1. Raptors front court was/is struggling defensively
After getting eaten up by some elite Eastern Conference big men in the last month--Carlos Boozer (36 and 12), Brook Lopez (22 and 9), and Greg Monroe (35 and 10)--it's not hard to come to the conclusion that the Raptors front court is struggling on the defensive side of the ball, but here are some other telling stats to back this up.
a) Last season, the Raptors ranked T-9th (with Indiana) in rebounding rate, which measures the percentage of missed shots a team rebounds. This season, the team ranks 24th overall in the same category. Sure, there have been injuries affecting this stat (mostly talking about JV here), and Ed Davis being forced to play heavy minutes at C wasn't ideal, but the point is, the Raptors aren't rebounding.
NOTE: The drop in Defensive Efficiency ranking has been just as big, going from 12th overall in 2011-2012, to an abysmal 26th overall this season.
b) Before you point out that the drop in rebounding rate is only a symptom of the larger problem, and that Toronto's big men shouldn't shoulder any more blame for bad defence than the backcourt, let me point to this:
The PER numbers on the right aren't representative of the Raptors players, but their opponents. That means that the PF and C positions have been the weakest defensive positions for Toronto, giving up a PER average of just over 19. Even with JV's return, I don't imagine this will change by the end of the year.
Overall, the least productive positions on the team were actually C and SF (because offensive production at the SF was so poor), ranking 27th and 26th overall respectively. It's obvious that production from these positions will increase significantly with the addition of Gay and the return of Valanciunas, but when you're talking about defence, there's no denying that the Raptors frontcourt has not been very effective. Rudy is a good rebounder from the SF position, but as he's going to see some minutes at the PF in Toronto, it'll be interesting to see if he can hold his own defensively.
2) The best pre-Rudy 5 man floor unit: Calderon, DeRozan, Anderson, Johnson, Davis--highest points per possession [1.3] and lowest points per possession allowed [0.99]
These were 5 of the top 7 (healthy) Raptors players, so perhaps this unit being the most efficient doesn't come as a shock. The interesting part is that both Fields and Pietrus saw more minutes with this unit than Anderson, whose simple rating (similar to PER) has him as the 2nd most efficient Raptors player of the season--Amir ranking #1.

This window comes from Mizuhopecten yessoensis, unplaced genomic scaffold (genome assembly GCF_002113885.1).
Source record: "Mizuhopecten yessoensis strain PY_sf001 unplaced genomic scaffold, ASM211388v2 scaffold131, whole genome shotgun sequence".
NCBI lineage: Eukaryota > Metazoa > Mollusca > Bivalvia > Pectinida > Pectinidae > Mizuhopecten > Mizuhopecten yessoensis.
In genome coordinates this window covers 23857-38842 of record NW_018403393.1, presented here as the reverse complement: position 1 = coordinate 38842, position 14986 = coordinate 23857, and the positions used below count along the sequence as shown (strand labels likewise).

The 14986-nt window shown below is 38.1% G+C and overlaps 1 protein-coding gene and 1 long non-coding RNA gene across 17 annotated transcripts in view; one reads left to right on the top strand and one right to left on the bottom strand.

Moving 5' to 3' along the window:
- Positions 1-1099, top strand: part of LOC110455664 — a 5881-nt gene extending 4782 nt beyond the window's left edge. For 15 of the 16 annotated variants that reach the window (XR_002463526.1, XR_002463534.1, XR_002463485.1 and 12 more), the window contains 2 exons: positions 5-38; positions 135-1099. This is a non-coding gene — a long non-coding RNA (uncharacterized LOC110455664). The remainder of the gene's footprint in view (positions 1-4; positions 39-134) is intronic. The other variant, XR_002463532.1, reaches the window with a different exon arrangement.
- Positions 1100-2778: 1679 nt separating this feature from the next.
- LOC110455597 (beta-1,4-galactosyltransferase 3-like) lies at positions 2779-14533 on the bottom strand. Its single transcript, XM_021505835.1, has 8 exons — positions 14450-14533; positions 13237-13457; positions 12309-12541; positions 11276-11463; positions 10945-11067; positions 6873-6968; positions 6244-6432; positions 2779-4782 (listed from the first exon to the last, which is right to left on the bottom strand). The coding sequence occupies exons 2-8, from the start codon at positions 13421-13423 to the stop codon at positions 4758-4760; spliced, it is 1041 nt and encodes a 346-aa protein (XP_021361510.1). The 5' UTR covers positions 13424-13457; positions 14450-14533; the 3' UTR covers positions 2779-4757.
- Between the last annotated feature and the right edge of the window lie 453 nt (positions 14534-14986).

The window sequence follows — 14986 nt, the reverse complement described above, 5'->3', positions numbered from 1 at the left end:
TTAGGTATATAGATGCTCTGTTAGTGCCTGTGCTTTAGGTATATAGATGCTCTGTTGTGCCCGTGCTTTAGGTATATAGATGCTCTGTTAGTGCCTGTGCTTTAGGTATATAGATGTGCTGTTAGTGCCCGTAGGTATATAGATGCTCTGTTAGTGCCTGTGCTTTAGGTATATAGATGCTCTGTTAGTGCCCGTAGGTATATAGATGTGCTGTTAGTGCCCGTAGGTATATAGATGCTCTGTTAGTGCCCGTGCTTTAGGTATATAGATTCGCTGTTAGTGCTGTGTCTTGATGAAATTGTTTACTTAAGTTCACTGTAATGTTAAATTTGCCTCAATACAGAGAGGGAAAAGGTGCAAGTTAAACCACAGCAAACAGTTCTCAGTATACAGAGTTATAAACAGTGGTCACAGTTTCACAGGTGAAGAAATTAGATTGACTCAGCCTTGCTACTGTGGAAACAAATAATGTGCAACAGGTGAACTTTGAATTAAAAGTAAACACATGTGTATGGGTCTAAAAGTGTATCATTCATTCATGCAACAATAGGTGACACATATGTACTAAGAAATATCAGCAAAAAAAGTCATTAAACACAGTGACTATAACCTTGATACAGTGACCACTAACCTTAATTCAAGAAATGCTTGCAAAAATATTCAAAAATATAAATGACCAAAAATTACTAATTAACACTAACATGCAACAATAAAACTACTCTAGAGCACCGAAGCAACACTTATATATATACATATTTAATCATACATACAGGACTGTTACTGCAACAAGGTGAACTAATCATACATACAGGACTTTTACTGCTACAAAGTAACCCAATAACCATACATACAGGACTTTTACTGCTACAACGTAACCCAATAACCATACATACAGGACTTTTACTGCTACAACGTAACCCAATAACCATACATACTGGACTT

The Rudy Gay trade has me putting my large collection of "Free Alan Anderson" T-shirts into storage, but this isn't necessarily a bad thing. Anderson may not play 30+ minutes anymore (he was averaging well over 30 in the 5 games before the Gay trade), but he's still a fearless scorer that is perfect for Toronto's bench unit.
It's hard to predict what Toronto's front court will look like after the trade deadline, but I imagine the 1-3 starting spots of Lowry, DeRozan, and Gay are locked in for the season, and will be able to maintain a high efficiency regardless of who starts at the 4-5. Hell, even Aaron Gray's looked decent in four consecutive starts at C.
Best unit going forward: Lowry, DeRozan, Gay, Johnson, Valanciunas.
3) The Raptors were/are taking too many jumpers
There's no question that Calderon was a big offender here, but Lowry is also to blame. He often devolves into a jump shooter instead of using his athleticism and explosive quickness to push the ball up the court or get to the rim.
DeRozan's never had a fantastic first step, and even though his mid-range game has been more effective this year, he still settles for a lot of long, contested two pointers: the worst shot in basketball. Another player who's guilty of the same is Amir, who will gladly take the available 18 footer, even though he's clearly better served playing around the rim.
While I don't think there's anything universally wrong with having players take long shots, there's something wrong with having most (if not all) of your top players doing it.
Above, you'll see that 73% of Raptors shots are jump shots, whereas their opponents only settle for a jumper 64% of the time. The eFG% numbers actually show that Toronto shoots their jumpers more effectively than their opponents, but because they take so many, they end up being less effective overall.
The addition of Gay doesn't do much to help this situation, as he, like Lowry, tends to get a little too comfortable taking long, often contested jump shots. Unfortunately, when Bargnani gets back, I imagine this will be an even larger problem. This is one of the many reasons why I would encourage Bryan Colangelo to move either Bargnani or DeRozan before the trade deadline and get rid of some of the skill-set redundancies on the team.